News / Middle East

Arab League Mulls Syria Action

The Syrian flag and a sign in Arabic that reads, "the Syrian Arabic Republic," is seen in front of the empty chair of the Syrian representative during the Arab League Syria Group and foreign ministers meeting in Cairo, Egypt Sunday, February 12, 2012.
The Syrian flag and a sign in Arabic that reads, "the Syrian Arabic Republic," is seen in front of the empty chair of the Syrian representative during the Arab League Syria Group and foreign ministers meeting in Cairo, Egypt Sunday, February 12, 2012.
Elizabeth Arrott

Arab League members are considering the alliance's next steps toward Syria, including the possibility of a forming a joint peacekeeping force with the United Nations.

Arab League ministers met throughout the day Sunday, regrouping after a league plan was vetoed by Russia and China at the U.N. Security Council. A draft resolution being circulated proposes a joint peacekeeping force to help end the violence that has rocked Syria for nearly a year.

The proposal would significantly increase the level of intervention in the conflict, but it was not clear how far the idea would progress. Syria's allies in the Security Council have consistently rejected more modest proposals.

The Arab ministers were also considering whether to suggest the United Nations appoint a special envoy to Damascus, and that a variety of international sanctions be strengthened.

Tunisia announced that it will host the first meeting of the Friends of Syria, a group of Arab and European nations plus the United States, formed to bypass Security Council opposition.

League members also discussed greater recognition of the opposition Syrian National Council as an alternative government to that of President Bashar al-Assad. The drive is being led by Saudi Arabia, Qatar and other members of the Gulf Cooperation Council, who met earlier in the day in Cairo.

Outside league headquarters in Cairo, demonstrators continued their demands the alliance take strong action.

As for recognition of the Syrian National Council, demonstrator Ahmed Ouf is hopeful that would be the start of a process that proved successful elsewhere in the region.

"We must start to make like Libya. The Libyan people take support from Qatar, from the U.N. We need the soldiers to leave Bashar al-Assad soldiers and make the el-Jish el-Hor [Free Army]. They must take support from government to the people."

But the people are far from united, with some opponents in Syria suspicious of the foreign-based Syrian National Council, and an increasingly militarized wing split between the rebel Free Syrian Army and local militias.

Further complicating support for what began as a peaceful opposition movement, al-Qaida chief Ayman al-Zawahri made a public appeal on behalf of the uprising.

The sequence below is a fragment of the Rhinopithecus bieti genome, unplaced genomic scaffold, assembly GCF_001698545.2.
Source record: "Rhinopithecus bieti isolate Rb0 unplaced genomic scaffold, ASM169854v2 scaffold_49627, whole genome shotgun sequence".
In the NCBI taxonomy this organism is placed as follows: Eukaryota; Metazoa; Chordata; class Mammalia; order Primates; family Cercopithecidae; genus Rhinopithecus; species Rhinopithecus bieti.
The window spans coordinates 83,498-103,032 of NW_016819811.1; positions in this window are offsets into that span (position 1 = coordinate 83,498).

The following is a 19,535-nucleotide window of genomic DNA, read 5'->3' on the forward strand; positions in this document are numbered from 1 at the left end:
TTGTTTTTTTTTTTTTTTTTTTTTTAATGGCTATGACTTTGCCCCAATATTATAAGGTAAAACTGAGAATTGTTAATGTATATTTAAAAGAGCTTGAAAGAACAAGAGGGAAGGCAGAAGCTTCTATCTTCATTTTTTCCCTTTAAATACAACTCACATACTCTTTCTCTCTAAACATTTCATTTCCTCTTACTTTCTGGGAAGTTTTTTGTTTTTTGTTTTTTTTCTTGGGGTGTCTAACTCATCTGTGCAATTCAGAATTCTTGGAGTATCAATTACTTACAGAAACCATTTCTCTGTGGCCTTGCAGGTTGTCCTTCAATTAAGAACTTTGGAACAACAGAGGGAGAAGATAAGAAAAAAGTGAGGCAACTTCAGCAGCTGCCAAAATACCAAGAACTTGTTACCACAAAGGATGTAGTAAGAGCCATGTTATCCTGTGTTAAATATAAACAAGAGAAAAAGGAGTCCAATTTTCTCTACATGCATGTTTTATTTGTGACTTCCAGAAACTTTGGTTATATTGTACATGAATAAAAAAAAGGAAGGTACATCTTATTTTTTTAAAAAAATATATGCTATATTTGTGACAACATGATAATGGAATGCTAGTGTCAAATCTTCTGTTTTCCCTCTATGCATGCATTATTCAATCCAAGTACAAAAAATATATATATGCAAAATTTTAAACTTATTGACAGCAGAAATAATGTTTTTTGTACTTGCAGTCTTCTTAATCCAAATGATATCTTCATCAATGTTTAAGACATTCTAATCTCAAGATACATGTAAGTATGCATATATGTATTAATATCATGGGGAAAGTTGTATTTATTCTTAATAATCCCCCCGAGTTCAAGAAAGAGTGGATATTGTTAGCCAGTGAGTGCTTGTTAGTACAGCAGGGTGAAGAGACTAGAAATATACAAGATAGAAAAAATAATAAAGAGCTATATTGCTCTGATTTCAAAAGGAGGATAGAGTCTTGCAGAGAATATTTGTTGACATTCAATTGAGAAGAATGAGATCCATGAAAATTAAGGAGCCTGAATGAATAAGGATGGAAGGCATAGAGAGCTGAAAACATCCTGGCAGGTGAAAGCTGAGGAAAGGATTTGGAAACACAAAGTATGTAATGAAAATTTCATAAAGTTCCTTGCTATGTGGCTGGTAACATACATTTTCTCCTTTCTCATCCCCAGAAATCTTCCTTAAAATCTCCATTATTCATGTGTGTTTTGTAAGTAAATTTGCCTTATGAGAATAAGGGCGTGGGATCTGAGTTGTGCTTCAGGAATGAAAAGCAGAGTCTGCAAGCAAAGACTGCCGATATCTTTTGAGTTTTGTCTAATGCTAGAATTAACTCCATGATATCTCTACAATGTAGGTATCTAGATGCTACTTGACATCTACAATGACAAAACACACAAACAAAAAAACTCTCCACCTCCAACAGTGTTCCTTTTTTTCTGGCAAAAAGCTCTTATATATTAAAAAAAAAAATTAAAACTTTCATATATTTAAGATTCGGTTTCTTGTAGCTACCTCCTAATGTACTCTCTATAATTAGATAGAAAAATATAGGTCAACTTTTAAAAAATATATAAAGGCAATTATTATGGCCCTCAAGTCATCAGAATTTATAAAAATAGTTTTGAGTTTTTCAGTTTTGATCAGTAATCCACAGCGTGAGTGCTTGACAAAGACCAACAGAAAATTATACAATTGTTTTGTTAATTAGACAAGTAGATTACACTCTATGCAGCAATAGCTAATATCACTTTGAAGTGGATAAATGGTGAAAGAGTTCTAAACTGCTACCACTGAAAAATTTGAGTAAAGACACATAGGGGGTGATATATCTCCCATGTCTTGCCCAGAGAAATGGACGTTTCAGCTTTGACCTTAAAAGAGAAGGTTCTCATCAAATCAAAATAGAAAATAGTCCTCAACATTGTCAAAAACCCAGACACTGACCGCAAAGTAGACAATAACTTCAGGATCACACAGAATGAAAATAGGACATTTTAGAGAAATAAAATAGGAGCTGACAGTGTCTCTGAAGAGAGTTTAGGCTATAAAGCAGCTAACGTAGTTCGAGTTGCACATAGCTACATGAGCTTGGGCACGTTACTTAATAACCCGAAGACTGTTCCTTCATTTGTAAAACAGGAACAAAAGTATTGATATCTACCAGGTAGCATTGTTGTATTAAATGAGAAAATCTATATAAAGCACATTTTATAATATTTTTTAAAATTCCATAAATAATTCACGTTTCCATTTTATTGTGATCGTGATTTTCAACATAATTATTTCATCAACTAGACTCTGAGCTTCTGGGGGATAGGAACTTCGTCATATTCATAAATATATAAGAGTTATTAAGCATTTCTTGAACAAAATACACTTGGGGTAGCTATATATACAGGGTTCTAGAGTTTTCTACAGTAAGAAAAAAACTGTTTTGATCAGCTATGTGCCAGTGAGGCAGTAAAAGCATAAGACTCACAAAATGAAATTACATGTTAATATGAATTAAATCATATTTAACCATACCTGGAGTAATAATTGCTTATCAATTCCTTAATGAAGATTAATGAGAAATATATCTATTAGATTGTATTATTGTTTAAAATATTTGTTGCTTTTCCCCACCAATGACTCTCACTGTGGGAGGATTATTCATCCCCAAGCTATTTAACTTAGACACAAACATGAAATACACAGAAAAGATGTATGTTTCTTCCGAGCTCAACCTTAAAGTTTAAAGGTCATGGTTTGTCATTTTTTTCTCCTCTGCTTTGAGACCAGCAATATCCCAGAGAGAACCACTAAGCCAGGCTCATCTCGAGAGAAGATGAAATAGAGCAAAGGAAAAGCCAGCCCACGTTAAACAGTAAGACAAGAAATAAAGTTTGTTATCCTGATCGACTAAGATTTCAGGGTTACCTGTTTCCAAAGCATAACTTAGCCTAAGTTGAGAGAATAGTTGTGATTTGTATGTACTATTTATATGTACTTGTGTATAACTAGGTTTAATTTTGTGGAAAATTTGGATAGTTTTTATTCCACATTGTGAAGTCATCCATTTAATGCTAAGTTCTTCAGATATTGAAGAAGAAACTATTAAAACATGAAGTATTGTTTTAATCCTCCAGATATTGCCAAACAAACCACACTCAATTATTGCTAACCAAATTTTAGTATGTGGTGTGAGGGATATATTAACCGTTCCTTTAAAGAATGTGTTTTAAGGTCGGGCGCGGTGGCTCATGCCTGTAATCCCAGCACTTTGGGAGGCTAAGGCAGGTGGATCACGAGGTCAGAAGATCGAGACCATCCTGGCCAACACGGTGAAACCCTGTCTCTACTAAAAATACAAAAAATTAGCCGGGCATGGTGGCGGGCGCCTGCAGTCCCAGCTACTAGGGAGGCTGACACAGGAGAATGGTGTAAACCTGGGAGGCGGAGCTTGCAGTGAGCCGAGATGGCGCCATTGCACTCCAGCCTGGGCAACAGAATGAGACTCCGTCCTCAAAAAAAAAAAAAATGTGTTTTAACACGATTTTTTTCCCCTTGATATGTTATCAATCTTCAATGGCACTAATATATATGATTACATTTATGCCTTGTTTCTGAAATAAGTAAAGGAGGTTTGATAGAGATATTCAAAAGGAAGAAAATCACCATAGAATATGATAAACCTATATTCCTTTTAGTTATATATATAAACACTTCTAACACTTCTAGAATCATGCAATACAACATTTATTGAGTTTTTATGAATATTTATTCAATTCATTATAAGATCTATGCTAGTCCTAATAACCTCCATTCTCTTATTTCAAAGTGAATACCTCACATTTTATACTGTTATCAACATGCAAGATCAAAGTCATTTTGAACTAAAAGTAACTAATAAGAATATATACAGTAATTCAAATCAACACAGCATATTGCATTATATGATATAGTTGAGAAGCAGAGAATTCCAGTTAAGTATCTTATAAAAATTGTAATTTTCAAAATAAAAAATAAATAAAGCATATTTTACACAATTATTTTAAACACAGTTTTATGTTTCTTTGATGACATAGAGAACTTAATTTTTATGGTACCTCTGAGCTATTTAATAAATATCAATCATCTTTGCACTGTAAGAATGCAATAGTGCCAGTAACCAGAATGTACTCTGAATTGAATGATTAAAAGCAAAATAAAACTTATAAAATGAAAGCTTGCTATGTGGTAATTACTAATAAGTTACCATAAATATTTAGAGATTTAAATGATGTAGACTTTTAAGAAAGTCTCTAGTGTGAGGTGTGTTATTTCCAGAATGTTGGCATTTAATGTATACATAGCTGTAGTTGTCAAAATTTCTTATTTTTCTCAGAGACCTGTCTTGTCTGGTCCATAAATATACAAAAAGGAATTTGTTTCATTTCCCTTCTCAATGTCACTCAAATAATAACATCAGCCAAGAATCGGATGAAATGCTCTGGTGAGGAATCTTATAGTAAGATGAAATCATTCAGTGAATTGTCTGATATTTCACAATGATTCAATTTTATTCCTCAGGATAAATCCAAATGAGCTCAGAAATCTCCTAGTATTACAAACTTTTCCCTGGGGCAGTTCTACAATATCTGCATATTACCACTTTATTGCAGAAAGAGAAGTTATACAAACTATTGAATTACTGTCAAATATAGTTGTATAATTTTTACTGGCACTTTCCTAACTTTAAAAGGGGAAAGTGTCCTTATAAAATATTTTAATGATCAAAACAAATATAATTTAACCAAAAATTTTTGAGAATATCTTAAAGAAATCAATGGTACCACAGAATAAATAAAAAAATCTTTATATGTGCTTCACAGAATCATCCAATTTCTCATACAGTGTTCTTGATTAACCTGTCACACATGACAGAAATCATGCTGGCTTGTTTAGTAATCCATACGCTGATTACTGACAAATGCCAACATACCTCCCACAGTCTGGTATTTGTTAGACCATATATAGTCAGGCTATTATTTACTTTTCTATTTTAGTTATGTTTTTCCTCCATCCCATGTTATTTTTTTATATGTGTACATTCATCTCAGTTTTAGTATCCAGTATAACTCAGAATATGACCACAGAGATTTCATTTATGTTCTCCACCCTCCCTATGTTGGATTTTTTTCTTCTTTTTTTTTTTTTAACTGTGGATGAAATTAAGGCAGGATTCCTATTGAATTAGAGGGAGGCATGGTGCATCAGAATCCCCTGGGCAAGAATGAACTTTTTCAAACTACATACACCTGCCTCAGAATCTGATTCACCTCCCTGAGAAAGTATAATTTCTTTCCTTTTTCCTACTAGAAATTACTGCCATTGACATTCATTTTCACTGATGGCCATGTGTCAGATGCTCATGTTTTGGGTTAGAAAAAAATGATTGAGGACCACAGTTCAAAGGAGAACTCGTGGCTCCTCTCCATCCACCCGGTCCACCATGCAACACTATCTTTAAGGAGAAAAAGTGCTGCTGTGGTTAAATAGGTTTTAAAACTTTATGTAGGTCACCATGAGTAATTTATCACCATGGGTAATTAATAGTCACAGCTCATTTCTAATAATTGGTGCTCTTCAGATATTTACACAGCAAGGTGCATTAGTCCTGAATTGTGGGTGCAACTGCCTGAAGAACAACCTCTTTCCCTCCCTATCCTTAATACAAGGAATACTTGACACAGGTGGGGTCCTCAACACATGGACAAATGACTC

In a video posted on an extremist website Sunday, Zawahri called for liberation from and retaliation against the government of President Assad. He also called for militants in neighboring countries to join in the fight.

Western intelligence analysts say al-Qaida members are already likely involved, and suspect them of carrying out recent bombings in Aleppo.

Nearly a year after the uprising began, and thousands of civilians and security personnel killed, the violence continued Sunday with government forces pounding residential areas of the flashpoint city of Homs.

Join the conversation on our social journalism site - Middle East Voices. Follow our Middle East reports on Twitter and discuss them on our Facebook page.

You May Like

Multimedia Social Media Documenting, Not Driving, Hong Kong Protests

Unlike in Arab Spring uprisings, pro-democracy protesters in Hong Kong aren't relying on Twitter and Facebook to organize, but social media still plays a role More

Analysis: Occupy Central Not Exactly Hong Kong’s Tiananmen

VOA's former Hong Kong, Beijing correspondent compares and contrasts 1989 Tiananmen Square protest with what is now happening in Hong Kong More

Bambari Hospital a Lone Place of Help in Violence-Plagued CAR

Only establishment still functioning in CAR's second city is main hospital More

This forum has been closed.
Comments
     
There are no comments in this forum. Be first and add one

Featured Videos

Your JavaScript is turned off or you have an old version of Adobe's Flash Player. Get the latest Flash player.
The Legacy of Jimmy Carter: The Preacher from Plainsi
X
October 01, 2014 10:45 AM